The headlines that mattered yesteryear.
1945—Hollywood Black Friday
A six month strike by Hollywood set decorators becomes a riot at the gates of Warner Brothers Studios when strikers and replacement workers clash. The event helps bring about the passage of the Taft-Hartley Act, which, among other things, prohibits unions from contributing to political campaigns and requires union leaders to affirm they are not supporters of the Communist Party.
1957—Sputnik Circles Earth
The Soviet Union launches the satellite Sputnik I, which becomes the first artificial object to orbit the Earth. It orbits for two months and provides valuable information about the density of the upper atmosphere. It also panics the United States into a space race that eventually culminates in the U.S. moon landing.
1970—Janis Joplin Overdoses
American blues singer Janis Joplin is found dead on the floor of her motel room in Los Angeles. The cause of death is determined to be an overdose of heroin, possibly combined with the effects of alcohol.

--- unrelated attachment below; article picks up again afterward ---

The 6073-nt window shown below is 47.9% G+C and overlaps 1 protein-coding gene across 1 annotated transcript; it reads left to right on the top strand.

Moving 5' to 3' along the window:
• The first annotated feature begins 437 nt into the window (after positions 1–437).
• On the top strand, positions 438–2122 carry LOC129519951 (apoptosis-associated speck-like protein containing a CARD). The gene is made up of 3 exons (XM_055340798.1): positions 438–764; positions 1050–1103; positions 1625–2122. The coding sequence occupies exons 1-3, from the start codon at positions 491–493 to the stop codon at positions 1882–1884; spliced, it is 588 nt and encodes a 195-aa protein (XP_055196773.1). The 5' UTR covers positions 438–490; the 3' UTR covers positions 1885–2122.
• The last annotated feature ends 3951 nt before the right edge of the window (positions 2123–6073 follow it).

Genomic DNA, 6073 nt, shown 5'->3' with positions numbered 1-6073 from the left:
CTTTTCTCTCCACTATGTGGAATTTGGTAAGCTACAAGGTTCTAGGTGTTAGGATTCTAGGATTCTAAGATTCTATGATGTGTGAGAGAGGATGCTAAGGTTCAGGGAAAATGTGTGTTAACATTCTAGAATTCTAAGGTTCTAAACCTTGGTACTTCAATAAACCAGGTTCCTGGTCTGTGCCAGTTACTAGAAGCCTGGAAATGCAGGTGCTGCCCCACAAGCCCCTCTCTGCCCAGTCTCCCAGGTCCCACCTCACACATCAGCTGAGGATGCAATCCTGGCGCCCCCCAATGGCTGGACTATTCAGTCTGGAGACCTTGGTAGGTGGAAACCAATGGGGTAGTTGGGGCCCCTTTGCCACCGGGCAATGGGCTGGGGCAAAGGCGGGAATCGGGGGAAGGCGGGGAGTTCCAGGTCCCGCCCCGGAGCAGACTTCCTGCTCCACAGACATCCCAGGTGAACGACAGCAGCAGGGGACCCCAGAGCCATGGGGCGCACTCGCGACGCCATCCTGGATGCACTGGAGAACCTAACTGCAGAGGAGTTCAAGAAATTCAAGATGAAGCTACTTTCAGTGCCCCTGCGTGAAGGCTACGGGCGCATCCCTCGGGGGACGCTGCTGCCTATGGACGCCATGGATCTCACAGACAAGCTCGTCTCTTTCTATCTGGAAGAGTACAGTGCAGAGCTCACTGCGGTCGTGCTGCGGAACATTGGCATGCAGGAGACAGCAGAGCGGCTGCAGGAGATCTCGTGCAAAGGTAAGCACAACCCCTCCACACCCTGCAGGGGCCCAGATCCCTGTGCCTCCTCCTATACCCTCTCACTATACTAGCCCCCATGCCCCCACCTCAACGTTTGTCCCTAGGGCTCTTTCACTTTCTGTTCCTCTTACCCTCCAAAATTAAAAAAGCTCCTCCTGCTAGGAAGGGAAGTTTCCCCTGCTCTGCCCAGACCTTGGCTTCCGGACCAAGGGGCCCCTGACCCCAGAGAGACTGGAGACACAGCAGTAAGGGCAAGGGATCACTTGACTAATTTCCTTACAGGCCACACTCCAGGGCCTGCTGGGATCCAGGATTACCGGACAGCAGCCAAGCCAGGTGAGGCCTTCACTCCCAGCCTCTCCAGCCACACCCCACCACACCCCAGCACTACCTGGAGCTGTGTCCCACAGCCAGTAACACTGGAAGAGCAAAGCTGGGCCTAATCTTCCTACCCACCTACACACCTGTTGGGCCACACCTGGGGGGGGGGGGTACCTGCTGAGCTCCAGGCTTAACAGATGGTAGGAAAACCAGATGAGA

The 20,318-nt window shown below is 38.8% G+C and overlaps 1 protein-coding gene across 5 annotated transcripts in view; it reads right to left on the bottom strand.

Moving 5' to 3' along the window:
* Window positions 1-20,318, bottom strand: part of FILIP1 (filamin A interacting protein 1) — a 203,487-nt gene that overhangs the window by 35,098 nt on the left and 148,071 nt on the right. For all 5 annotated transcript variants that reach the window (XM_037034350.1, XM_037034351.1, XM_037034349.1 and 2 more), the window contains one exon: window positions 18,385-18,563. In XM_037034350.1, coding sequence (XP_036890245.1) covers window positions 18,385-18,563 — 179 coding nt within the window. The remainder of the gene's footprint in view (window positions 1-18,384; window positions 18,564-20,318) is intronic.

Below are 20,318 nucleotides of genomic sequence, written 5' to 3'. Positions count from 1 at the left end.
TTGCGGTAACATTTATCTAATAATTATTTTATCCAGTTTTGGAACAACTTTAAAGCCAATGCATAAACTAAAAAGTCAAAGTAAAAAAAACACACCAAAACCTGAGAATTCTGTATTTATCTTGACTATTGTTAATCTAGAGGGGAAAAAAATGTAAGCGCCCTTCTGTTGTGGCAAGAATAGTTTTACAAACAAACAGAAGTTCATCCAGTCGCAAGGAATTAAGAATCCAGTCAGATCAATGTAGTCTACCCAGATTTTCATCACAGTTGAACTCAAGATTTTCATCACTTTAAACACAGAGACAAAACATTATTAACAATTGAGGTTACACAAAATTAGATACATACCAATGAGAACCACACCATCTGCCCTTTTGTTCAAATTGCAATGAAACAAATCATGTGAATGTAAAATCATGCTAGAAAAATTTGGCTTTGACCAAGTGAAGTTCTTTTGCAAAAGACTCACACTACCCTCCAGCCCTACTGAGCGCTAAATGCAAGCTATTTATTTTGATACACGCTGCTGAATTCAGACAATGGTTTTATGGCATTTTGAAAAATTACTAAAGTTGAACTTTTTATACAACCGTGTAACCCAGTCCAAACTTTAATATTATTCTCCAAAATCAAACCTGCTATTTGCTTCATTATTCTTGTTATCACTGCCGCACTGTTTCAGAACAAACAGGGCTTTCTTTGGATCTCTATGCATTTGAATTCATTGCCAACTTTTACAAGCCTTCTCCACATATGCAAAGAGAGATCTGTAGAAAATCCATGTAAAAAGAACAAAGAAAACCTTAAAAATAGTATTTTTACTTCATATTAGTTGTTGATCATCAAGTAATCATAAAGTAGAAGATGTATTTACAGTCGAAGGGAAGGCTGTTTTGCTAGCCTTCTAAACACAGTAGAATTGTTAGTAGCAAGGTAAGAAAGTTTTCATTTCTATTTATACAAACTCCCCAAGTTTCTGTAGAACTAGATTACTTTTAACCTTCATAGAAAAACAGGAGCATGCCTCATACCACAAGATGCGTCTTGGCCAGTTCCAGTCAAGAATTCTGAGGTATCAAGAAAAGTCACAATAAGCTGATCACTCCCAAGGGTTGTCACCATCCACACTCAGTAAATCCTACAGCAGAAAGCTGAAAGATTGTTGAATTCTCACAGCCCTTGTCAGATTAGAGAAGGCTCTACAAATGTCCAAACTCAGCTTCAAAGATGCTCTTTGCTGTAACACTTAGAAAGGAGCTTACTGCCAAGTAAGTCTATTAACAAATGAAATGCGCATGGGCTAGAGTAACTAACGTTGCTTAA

The newspaper Pravda is founded by Leon Trotsky, Adolph Joffe, Matvey Skobelev and other Russian exiles living in Vienna. The name means "truth" and the paper serves as an official organ of the Central Committee of the Communist Party between 1912 and 1991.
1957—Ferlinghetti Wins Obscenity Case
An obscenity trial brought against Lawrence Ferlinghetti, owner of the counterculture City Lights Bookstore in San Francisco, reaches its conclusion when Judge Clayton Horn rules that Allen Ginsberg's poetry collection Howl is not obscene.
After a long trial watched by millions of people worldwide, former football star O.J. Simpson is acquitted of the murders of ex-wife Nicole Brown Simpson and her friend Ronald Goldman. Simpson subsequently loses a civil suit and is ordered to pay millions in damages.